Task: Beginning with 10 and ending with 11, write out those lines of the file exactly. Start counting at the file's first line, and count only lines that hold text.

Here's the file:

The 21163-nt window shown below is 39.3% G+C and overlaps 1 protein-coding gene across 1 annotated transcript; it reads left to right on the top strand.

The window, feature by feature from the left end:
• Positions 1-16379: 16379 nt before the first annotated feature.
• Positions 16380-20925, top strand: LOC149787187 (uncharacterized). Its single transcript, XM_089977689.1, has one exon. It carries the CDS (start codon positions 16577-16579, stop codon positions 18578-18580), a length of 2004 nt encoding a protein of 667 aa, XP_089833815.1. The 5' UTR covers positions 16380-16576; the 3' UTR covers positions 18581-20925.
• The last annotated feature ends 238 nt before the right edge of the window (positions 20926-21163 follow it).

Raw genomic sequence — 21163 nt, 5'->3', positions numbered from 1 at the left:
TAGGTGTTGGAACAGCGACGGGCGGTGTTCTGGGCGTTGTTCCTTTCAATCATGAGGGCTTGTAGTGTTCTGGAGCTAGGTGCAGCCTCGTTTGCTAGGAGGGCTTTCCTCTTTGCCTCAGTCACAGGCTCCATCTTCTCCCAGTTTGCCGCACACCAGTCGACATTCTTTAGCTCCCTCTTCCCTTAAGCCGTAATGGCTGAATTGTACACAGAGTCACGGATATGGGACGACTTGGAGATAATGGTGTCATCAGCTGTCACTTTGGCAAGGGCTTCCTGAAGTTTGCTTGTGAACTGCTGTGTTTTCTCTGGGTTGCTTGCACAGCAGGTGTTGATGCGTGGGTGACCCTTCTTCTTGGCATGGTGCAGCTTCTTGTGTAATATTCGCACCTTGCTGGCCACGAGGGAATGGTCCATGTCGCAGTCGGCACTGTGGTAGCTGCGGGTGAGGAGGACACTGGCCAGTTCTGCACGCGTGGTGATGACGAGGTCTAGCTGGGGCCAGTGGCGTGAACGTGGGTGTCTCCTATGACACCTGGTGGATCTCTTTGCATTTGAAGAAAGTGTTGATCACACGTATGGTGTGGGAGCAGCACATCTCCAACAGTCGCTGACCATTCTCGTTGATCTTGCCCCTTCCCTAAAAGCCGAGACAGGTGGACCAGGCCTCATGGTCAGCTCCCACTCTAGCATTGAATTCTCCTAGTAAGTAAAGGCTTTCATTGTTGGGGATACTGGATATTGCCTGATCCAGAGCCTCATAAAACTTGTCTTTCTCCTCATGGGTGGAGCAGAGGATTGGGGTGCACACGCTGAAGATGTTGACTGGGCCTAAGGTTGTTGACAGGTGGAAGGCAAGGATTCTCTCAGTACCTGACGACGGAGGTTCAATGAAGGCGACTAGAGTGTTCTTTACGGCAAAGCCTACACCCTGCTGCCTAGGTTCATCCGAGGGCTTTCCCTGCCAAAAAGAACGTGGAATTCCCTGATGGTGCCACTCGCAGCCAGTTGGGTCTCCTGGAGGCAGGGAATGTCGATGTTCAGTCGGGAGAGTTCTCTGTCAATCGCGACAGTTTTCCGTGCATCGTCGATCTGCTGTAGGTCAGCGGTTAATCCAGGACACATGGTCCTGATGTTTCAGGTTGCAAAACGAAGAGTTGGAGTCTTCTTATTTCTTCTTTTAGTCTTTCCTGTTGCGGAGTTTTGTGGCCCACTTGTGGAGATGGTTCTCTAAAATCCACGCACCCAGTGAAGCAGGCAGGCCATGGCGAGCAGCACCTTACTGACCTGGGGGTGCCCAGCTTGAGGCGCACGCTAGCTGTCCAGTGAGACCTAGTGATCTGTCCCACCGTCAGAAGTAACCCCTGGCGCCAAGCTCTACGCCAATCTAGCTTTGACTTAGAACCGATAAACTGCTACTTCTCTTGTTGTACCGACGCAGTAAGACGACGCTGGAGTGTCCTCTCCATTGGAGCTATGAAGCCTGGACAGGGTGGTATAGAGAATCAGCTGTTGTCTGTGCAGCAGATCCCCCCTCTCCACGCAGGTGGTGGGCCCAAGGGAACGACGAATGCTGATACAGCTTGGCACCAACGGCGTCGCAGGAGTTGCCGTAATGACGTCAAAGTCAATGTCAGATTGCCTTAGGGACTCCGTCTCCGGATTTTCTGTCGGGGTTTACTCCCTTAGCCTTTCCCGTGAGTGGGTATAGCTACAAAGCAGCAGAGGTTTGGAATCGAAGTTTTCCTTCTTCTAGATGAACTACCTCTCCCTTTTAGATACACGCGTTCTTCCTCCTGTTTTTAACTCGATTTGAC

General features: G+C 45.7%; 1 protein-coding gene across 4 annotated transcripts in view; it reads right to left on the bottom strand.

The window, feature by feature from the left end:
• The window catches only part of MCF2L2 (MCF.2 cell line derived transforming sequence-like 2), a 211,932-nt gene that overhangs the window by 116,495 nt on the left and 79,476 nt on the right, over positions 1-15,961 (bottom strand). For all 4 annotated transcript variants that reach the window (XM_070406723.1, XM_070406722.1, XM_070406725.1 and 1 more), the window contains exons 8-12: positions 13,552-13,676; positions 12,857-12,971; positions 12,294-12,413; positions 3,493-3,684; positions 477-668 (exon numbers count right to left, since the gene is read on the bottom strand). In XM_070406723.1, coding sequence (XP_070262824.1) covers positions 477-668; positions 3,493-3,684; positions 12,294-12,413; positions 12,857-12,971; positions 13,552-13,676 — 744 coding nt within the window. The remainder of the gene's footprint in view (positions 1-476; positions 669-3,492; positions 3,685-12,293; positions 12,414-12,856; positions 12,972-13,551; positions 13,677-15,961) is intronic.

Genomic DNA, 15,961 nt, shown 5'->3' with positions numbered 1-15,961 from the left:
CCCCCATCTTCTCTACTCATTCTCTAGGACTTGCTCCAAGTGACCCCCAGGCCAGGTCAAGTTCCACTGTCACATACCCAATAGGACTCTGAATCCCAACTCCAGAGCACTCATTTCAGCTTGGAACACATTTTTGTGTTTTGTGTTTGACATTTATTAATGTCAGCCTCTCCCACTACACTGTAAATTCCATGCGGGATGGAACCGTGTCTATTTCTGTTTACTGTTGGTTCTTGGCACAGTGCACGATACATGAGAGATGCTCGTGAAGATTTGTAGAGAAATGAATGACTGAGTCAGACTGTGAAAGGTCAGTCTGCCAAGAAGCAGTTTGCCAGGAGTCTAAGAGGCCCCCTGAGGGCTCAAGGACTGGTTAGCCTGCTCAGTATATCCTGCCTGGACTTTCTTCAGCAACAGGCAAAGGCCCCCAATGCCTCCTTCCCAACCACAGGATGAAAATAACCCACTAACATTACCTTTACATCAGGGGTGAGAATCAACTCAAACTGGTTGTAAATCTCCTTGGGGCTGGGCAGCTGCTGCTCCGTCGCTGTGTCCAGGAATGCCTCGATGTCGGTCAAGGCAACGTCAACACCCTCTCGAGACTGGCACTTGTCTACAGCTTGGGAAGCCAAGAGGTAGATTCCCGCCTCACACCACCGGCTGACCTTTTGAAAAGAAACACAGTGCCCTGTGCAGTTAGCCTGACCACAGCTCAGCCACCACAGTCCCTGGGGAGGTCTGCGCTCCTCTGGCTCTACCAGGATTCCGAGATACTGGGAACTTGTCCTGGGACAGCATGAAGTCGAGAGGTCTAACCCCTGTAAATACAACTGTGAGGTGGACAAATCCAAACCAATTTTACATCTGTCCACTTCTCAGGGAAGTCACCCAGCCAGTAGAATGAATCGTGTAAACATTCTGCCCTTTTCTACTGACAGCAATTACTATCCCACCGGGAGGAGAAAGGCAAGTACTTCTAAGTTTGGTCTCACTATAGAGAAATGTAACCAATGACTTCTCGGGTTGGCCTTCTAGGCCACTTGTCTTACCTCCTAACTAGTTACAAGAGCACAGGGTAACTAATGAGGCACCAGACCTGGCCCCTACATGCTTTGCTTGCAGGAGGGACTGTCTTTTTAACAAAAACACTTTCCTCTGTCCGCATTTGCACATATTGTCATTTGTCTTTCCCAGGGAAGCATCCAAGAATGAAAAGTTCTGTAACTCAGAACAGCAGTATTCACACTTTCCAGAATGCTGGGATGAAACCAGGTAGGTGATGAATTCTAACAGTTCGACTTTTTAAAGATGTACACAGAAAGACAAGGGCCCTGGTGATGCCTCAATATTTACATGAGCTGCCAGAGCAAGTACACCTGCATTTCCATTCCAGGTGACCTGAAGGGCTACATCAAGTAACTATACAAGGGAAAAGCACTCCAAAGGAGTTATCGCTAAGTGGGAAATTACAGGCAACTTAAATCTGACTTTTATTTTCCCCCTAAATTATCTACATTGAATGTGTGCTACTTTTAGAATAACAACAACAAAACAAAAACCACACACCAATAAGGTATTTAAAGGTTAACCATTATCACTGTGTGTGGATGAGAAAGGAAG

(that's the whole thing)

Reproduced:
• The window catches only part of MCF2L2 (MCF.2 cell line derived transforming sequence-like 2), a 211,932-nt gene that overhangs the window by 116,495 nt on the left and 79,476 nt on the right, over positions 1-15,961 (bottom strand). For all 4 annotated transcript variants that reach the window (XM_070406723.1, XM_070406722.1, XM_070406725.1 and 1 more), the window contains exons 8-12: positions 13,552-13,676; positions 12,857-12,971; positions 12,294-12,413; positions 3,493-3,684; positions 477-668 (exon numbers count right to left, since the gene is read on the bottom strand). In XM_070406723.1, coding sequence (XP_070262824.1) covers positions 477-668; positions 3,493-3,684; positions 12,294-12,413; positions 12,857-12,971; positions 13,552-13,676 — 744 coding nt within the window. The remainder of the gene's footprint in view (positions 1-476; positions 669-3,492; positions 3,685-12,293; positions 12,414-12,856; positions 12,972-13,551; positions 13,677-15,961) is intronic.

Genomic DNA, 15,961 nt, shown 5'->3' with positions numbered 1-15,961 from the left: